PM Modi takes centralisation of powers to new heights
After Indira Gandhi’s regime, it was under Modi’s rule that the urge to centralise powers at New Delhi – starting from sanitation to education – was keenly felt.
CHENNAI: Prime minister Narendra Modi is a big fan of smartphone apps. The Swachhata app, through which citizens can register complaints regarding sanitation issues, was one of the many smartphone apps that was launched by his government. The front end of the app is simple - one can lodge complaints on things, say like uncleared garbage, and get it redressed. But if one looks at the back end of the app, it lays bare how the union government in the last five years has intruded into the domains of the State and municipal governments through things as innocuous as algorithms of smartphone apps, political observers say. Let's see how.
The Swachhata app was indeed helpful for the common people. But what is invisible to the eyes is that all the complaints raised in the app would be routed through the Union Ministry of Housing and Urban Affairs. The union ministry holds the local municipal corporation officials accountable for addressing the sanitation issues.
It is good that the common people may get the garbage in their street cleared, but that the union government is getting involved in sanitation, a domain of the state government as per the Constitution, altered the very basic structure of governance followed since Independence, it is pointed out. What is under threat are the powers enjoyed by state governments and whether the state governments – which are much closer to the people and reflect the popular sentiments better than the union government - are losing their hold on domains granted to it by the Constitution. Since the Indira Gandhi’s regime, it was under Modi’s rule that the urge to centralise powers at New Delhi – starting from sanitation to education – was keenly felt.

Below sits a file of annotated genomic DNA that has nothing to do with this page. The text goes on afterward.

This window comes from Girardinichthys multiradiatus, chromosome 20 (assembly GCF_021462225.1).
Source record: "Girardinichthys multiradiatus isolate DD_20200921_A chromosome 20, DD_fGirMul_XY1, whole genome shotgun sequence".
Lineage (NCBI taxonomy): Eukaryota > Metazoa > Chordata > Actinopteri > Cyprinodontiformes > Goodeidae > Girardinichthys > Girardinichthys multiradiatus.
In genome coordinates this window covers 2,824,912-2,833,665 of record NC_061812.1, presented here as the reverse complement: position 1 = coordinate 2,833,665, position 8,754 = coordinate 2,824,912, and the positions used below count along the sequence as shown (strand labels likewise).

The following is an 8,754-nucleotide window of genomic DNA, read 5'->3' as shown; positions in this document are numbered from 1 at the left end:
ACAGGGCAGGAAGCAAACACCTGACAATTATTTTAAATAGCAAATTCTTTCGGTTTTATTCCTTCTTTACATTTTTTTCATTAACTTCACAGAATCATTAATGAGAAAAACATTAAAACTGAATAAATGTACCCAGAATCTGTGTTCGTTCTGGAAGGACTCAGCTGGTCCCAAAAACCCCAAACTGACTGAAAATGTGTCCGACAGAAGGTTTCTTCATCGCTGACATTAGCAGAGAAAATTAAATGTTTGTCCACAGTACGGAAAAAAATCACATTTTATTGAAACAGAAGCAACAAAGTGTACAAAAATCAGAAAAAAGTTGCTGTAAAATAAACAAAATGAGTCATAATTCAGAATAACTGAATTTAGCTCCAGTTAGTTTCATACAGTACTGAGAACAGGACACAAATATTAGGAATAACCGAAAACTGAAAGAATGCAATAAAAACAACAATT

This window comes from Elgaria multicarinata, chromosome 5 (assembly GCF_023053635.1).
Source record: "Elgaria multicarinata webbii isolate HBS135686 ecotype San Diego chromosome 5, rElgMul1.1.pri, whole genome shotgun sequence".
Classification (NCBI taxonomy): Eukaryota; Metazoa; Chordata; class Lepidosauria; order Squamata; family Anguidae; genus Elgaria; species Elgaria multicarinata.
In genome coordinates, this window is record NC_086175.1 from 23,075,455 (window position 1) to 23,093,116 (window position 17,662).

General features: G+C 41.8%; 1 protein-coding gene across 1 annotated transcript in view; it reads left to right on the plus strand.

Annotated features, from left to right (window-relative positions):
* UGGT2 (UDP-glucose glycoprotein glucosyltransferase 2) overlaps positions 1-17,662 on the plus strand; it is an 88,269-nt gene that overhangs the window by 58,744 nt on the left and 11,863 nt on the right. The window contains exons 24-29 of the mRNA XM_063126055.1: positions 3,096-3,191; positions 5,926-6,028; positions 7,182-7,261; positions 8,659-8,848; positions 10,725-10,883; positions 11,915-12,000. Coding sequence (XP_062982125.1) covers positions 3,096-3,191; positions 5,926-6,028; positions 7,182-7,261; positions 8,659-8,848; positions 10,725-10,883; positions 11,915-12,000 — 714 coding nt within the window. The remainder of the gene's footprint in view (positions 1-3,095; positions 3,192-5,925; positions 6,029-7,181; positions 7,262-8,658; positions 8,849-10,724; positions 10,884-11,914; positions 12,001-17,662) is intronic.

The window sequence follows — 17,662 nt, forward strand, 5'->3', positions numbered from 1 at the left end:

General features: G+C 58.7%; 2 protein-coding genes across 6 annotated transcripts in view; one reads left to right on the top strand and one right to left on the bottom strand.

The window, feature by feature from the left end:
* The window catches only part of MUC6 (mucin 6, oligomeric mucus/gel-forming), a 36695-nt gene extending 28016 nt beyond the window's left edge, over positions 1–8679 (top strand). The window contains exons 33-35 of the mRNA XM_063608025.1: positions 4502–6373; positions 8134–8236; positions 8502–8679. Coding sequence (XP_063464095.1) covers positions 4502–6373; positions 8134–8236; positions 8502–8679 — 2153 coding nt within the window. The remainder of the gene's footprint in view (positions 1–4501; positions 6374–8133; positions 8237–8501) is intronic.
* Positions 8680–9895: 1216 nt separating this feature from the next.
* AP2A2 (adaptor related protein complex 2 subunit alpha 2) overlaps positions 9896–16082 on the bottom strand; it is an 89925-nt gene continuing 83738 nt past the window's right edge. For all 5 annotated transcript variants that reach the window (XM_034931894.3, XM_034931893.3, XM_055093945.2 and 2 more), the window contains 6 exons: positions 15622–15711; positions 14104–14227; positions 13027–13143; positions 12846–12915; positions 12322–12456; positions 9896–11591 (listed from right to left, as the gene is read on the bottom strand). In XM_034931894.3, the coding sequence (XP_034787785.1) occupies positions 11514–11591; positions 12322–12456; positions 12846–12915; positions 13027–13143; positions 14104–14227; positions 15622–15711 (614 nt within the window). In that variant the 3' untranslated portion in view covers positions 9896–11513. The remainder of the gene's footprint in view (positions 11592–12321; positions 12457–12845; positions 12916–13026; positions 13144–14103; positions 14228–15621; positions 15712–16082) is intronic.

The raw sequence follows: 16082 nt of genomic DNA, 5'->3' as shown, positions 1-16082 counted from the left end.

Almost every non- BJP chief minister had raised concerns over the Centre encroaching on the powers of the state governments. In Tamil Nadu, the most talked about episode was Governor Banwarilal Purohit’s visits across the State, collecting petitions from people and his direct meetings with state government officials. Governors, being representatives of the union government, are just a figurehead of the State. But when faced with criticisms for intruding into the realm of the State government, the Raj Bhavan (Governor’s residence and office) released a legal opinion which claimed that the Governor has all powers that state ministers have.
It was not just Governor Purohit in Tamil Nadu, even Prime Minister Narendra Modi directly held meetings with District Magistrates in a few States, clearly bypassing the chief ministers of those states, observers say. Defence Minster Nirmala Sitharaman also held a review meeting with district collectors in Tamil Nadu - things that never took place during the rule of J Jayalalithaa a or M Karunanidhi. The Central government’s involvement in domains of state governments was not just tokenism in terms of union minister directly interacting with the bureaucracy in the States. Under the Smart City scheme, all the major infrastructure projects in the cities were tightly regulated by the Central government in the form of norms it set for the state governments to avail the funds. Though the state governments also contributed funds for the infrastructure projects under the Smart City scheme, the decision making power was skewed in favour of the union government.
The most far-reaching impact was on the finances of the state governments. Introduction of Goods and Services Taxes, among other things, had taken away the powers of the state governments in collecting taxes and had made them highly dependent on the union government for funds. The commanding position the union government achieved in terms of control over the public funds was evident when Prime Minister Modi declared in a public meeting in October 2017 that the union government will not release funds to those States that are “against development”.
Modi had often stressed on “cooperative federalism” when talking about relations between the Centre and States. But when state governments were told to follow the instructions of the Centre, the state governments in turn did not get much. The refusal of the Central government to exempt Tamil Nadu from National Entrance and Eligibility Test (NEET), despite the unanimous resolution passed by the state assembly, is an example.